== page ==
It’s The Merm’s (What?) Birthday
To celebrate Ethel Merman’s birthday on January 16 – her 105th, 104th or 103rd depending on which Merman scholar you choose to believe -- see her live.
You can, at least in a manner of speaking: by getting a copy of the Anything Goes kinescope that was broadcast on Sunday, Feb. 28, 1954. The quality is excellent.
That’s not live, you say. Well, it was live TV, which means you’re experiencing The Merm “more live” than you would by watching the films of Call Me Madam, There’s No Business Like Show Business or, for that matter, the 1936 Anything Goes. For what you see in those movies could have been Take 5 or Take 1776. Here you know that what you’re seeing is what the nation saw live on that cold winter night. In fact, after Merman herself introduces the show and expects it to start, the camera stays on her for six torturously long seconds while absolutely nothing happens. That’s live TV in its infancy for you.
The cynical would say that never starting the show would have been a better option. Jule Styne and Leland Hayward’s production isn’t like any Anything Goes you’ve ever seen. Truth to tell, it’s a terrible representation of the show – and not just because it’s been castrated by Herbert Baker to 50 minutes. To have Howard Lindsay and Russel Crouse’s names on it is virtually sacrilege. Maybe that’s why they spelled Russel with two “l’s” -- to protect his identity.
The curtains open (yes, open) onto the Roaring ‘20s and to music that has nothing to do with Cole Porter. “Charleston” and “Black Bottom” are played while the chorus dances, punctuating the music with “Oh, you kid!” and “So’s your old man!” as well as the de rigueur “23 Skidoo!” It’s all very Runyonland-esque in feel.
Then The Merm comes on in the shiniest of dresses with fur going from feet to knees. She insists that “Reno Sweeney is a lady, and I’ll rap the first guy who says I ain’t.” She then sings “Anything Goes” with a surprising number of new lyrics. (“So even out in high society, who can forget propriety?”) as well as a coda that goes (to notes we don’t know from the song), “The world is topsy-turvy unconventional, Technicolor hypertensional. Love! Love! Love is here to stay!” Porter was still working at the time (on Silk Stockings, in fact) so he may well have provided these new lines.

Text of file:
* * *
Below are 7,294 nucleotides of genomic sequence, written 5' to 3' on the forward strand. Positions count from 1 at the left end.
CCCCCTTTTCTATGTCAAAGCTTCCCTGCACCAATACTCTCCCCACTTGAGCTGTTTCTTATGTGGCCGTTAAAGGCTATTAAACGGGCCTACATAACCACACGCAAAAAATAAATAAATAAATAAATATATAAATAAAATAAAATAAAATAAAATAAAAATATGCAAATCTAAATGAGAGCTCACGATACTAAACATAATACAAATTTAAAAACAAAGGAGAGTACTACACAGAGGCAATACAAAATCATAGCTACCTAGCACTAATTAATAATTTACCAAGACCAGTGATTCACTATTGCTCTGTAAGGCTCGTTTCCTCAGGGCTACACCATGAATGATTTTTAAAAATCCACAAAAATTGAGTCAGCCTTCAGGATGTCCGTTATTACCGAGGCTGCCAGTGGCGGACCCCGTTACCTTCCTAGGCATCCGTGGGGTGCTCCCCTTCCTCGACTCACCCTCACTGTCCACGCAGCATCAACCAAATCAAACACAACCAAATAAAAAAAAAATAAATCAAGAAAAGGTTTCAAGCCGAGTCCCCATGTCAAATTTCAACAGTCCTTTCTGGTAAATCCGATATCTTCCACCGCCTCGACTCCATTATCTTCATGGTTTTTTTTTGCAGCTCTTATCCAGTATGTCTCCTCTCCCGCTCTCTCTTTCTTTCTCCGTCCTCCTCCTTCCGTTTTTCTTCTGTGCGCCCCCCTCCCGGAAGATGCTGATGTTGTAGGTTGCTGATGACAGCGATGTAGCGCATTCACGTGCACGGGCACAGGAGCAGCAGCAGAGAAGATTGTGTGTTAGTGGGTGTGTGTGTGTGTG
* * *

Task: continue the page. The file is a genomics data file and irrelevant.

No question from The Merm’s performance that she’s throwing a ball tonight on the S.S. Luxembourg (a veiled reference to Call Me Madam? That is the country in which Perle Mesta served). For all Sondheim’s talk that Merman was “a trained dog,” here she shows herself to be an accomplished actress. While Harry Dane (the new name for the theatrical agent that Frank Sinatra plays) is singing that she does something to him – the first of his two interpolations -- you can see the whole troubled history of their relationship in her face.
But, alas, knowing Sinatra’s bed-‘em-all, ring-a-ding-ding persona, one has a difficult time believing that the Merm “has the power to hypnotize” Old Blue Eyes. Or should we say Young Blue Eyes? Frank was then 39; Ethel was 45, 46 or 47 -- again depending on which Merman scholar you choose to believe. Whatever her age, one could argue that he looked much younger and she matronly. In fact, when Moonface (Bert Lahr) must hide from the authorities, he decides to hide behind Merman’s behind; it’s a very good place to avoid discovery.